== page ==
How Does the Perceived Risk of Infant/Child Mortality Influence Fertility Preference? a Comparative Study in Bangladesh

Shah Md Atiqul Haq, DEMO- Centre de recherche en démographie Université catholique de Louvain IACS - Place Montesquieu 1 bte L2.08.03 à 1348 Louvain-la-Neuve
Khandaker Jafor Ahmed, Centre for Climate Change & Environmental Research (C3ER) BRAC University, 3rd Floor, University Building 6 49 Mohakhali, Dhaka-1212

This study addresses how the perceived risk of infant/child mortality influences fertility preference in Bangladesh. We used proportionate stratified random sampling and judgment sampling. We surveyed 759 ever-married women and did in-depth interview from 25 ever married women. For a comparative reason we included two study areas, one is vulnerable to extreme weather events and the other one is not. Findings reveal that those who consider a high risk of infant/child mortality and had previous experiences with infant/child mortality are more likely to prefer additional children in the areas prone to extreme events. This study also shows that a higher male child mortality in extreme weather events area. Qualitative information reveal that people in extreme weather event prone areas think to having a child as a replacement with their died one and they consider it as a security against the future loss of children. However both fertility and mortality has remarkably declined in Bangladesh but this study shows a positive link between the perceived risk of infant/child mortality and fertility preference. It suggests attention from government, NGOs and academics to address the issue better and further studies to explore more insights.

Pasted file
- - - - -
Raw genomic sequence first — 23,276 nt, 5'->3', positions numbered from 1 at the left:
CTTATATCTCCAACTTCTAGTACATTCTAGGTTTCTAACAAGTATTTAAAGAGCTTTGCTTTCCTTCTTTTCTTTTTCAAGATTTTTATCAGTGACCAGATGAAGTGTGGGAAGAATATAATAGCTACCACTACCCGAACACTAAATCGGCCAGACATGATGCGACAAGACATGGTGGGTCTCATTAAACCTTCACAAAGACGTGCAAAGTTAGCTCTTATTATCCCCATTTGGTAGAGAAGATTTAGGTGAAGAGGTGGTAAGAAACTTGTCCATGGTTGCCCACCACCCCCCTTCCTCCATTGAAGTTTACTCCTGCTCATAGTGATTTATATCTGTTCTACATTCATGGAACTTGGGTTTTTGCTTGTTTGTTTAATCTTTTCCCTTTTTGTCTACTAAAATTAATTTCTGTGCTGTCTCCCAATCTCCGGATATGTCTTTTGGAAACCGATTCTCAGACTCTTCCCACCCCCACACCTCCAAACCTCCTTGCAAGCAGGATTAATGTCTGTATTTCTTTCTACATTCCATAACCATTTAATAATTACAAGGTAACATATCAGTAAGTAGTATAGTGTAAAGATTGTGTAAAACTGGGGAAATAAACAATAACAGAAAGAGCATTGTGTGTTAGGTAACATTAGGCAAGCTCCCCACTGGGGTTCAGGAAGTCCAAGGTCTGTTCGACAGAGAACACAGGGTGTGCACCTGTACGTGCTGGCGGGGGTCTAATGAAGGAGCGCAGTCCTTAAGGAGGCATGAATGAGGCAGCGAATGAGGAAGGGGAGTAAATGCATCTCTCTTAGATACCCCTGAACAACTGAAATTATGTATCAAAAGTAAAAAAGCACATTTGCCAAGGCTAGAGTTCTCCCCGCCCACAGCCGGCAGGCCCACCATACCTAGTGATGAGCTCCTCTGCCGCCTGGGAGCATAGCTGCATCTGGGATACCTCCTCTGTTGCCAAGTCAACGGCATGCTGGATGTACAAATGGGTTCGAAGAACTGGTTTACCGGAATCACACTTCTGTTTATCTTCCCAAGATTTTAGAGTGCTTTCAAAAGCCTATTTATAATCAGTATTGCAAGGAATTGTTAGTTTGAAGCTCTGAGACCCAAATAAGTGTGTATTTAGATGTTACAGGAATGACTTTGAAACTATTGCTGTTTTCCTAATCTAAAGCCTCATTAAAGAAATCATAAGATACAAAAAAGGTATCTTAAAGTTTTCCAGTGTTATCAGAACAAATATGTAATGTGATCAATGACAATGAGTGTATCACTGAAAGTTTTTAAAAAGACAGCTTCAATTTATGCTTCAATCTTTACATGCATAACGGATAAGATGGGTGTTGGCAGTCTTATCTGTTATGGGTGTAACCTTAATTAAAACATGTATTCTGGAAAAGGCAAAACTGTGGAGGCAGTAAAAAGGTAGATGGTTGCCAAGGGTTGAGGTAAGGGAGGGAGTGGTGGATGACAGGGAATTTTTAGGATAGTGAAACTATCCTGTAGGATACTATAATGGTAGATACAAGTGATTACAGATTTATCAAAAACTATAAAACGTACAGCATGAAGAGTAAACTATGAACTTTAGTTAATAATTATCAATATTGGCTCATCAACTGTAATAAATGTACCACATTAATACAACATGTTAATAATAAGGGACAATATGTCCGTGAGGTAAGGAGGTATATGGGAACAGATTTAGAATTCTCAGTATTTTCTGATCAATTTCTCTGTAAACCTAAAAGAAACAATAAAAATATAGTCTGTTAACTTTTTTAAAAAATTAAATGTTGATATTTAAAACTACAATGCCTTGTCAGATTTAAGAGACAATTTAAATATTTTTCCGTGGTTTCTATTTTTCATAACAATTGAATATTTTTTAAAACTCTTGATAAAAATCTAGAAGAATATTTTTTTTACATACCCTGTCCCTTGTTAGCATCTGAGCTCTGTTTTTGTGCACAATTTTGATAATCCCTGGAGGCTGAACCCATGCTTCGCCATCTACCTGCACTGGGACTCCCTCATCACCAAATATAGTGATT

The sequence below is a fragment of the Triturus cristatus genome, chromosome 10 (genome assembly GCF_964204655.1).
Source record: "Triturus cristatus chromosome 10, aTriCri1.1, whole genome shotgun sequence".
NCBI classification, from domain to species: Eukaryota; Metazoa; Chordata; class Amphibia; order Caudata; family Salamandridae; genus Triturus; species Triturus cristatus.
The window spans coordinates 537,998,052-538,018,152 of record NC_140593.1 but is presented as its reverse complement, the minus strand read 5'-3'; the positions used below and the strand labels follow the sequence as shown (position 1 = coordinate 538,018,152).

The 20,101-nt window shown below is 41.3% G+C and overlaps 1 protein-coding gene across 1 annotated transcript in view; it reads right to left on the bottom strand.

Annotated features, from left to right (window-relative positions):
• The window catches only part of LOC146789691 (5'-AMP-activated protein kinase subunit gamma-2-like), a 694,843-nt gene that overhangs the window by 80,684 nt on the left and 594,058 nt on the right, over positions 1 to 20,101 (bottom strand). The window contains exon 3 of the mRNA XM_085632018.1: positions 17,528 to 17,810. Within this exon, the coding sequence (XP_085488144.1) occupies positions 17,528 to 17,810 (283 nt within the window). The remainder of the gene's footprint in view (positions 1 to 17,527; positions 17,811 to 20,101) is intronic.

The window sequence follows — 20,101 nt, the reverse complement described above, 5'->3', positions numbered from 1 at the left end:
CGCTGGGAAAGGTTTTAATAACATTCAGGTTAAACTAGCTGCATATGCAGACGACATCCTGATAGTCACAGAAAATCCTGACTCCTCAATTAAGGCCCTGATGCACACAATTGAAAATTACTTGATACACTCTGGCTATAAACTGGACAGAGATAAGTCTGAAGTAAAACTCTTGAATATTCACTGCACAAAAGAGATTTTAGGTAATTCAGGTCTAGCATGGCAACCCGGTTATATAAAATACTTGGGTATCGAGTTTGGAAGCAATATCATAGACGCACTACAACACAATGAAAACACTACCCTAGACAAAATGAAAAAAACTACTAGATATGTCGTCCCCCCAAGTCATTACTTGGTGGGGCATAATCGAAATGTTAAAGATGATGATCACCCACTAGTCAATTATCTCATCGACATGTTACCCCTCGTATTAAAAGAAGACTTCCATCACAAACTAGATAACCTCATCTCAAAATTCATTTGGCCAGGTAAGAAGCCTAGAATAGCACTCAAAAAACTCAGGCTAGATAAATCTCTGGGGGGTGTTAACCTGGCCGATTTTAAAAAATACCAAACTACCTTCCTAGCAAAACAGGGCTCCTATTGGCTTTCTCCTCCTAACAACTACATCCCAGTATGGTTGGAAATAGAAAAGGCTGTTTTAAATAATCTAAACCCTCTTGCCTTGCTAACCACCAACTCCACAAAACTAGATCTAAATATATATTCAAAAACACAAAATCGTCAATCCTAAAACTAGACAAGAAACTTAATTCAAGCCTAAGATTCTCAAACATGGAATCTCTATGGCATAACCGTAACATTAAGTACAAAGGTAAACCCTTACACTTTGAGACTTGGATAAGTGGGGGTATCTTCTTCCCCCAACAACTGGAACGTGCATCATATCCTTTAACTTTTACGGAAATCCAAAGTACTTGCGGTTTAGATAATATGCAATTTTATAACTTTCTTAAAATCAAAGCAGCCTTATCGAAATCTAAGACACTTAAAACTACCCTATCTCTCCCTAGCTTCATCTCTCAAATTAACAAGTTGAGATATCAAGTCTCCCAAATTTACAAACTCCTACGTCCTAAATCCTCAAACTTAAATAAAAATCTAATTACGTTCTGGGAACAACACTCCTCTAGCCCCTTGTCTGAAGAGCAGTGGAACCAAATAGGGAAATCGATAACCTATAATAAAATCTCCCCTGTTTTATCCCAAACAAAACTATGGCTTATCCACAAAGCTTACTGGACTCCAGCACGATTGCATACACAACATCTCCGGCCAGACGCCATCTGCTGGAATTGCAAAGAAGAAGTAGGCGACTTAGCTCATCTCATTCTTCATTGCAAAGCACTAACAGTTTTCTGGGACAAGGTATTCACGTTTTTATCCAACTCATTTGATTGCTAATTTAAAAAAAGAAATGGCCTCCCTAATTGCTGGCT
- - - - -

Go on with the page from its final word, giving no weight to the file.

Presented in Poster Session 3